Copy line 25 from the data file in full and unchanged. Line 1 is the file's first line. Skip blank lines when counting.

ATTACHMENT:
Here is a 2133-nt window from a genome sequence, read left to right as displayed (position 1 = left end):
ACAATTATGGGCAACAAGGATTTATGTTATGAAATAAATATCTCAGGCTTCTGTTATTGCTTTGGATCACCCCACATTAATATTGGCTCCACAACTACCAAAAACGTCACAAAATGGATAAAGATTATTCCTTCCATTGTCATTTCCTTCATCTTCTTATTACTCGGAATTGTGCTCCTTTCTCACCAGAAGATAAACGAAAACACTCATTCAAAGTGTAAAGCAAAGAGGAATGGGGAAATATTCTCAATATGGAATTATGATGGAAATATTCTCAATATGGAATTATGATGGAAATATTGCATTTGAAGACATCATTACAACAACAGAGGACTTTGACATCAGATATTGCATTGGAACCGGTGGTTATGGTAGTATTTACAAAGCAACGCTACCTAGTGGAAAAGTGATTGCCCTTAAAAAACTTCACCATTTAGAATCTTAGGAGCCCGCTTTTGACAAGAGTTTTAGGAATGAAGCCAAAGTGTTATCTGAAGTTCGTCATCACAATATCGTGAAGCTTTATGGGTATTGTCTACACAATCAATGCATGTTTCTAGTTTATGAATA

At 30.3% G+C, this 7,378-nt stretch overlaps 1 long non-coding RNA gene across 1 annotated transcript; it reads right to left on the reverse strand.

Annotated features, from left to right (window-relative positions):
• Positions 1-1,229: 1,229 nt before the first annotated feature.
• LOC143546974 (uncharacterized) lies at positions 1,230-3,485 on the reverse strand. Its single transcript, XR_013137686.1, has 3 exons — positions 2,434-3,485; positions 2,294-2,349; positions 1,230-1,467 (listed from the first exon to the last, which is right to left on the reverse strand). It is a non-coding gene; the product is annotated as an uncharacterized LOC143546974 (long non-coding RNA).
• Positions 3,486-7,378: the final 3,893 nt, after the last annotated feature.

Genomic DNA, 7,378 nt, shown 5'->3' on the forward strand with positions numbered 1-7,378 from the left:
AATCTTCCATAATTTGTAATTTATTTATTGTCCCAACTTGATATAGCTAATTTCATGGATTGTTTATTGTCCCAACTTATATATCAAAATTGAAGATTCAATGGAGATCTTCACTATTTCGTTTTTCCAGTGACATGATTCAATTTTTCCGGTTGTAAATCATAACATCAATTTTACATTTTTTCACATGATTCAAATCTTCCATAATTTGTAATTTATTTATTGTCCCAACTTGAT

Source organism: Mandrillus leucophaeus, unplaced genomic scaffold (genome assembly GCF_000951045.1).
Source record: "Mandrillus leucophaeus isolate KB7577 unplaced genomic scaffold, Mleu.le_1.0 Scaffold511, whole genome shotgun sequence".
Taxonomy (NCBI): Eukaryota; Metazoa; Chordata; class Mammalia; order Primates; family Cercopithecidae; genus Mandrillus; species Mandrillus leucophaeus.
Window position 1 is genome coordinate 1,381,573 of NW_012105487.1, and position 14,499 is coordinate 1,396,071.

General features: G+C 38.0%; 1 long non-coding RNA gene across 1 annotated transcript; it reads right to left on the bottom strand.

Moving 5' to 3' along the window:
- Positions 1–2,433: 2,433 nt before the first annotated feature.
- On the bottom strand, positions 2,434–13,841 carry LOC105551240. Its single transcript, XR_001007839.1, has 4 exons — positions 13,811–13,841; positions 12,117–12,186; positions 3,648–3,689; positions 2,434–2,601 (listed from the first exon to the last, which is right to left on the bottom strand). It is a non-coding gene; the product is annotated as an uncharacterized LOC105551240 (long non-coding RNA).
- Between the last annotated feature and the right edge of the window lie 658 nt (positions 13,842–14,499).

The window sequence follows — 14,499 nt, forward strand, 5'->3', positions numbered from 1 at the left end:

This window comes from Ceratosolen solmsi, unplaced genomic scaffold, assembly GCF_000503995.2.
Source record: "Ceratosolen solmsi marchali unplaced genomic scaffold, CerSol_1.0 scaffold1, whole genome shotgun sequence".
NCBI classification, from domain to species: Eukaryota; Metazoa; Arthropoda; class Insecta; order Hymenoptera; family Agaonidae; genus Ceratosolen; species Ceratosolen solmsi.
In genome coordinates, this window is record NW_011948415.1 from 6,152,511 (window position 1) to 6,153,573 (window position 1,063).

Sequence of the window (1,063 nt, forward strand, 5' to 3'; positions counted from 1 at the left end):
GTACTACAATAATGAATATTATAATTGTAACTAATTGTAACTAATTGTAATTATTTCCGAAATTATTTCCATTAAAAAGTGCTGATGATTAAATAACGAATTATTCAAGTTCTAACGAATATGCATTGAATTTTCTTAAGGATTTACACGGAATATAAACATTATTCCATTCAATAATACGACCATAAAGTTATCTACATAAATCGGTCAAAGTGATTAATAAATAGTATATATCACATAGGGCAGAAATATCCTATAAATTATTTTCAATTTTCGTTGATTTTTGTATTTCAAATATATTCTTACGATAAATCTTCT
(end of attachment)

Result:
GTACTACAATAATGAATATTATAATTGTAACTAATTGTAACTAATTGTAATTATTTCCGAAATTATTTCCATTAAAAAGTGCTGATGATTAAATAACGAATTATTCAAGTTCTAACGAATATGCATTGAATTTTCTTAAGGATTTACACGGAATATAAACATTATTCCATTCAATAATACGACCATAAAGTTATCTACATAAATCGGTCAAAGTGATTAATAAATAGTATATATCACATAGGGCAGAAATATCCTATAAATTATTTTCAATTTTCGTTGATTTTTGTATTTCAAATATATTCTTACGATAAATCTTCT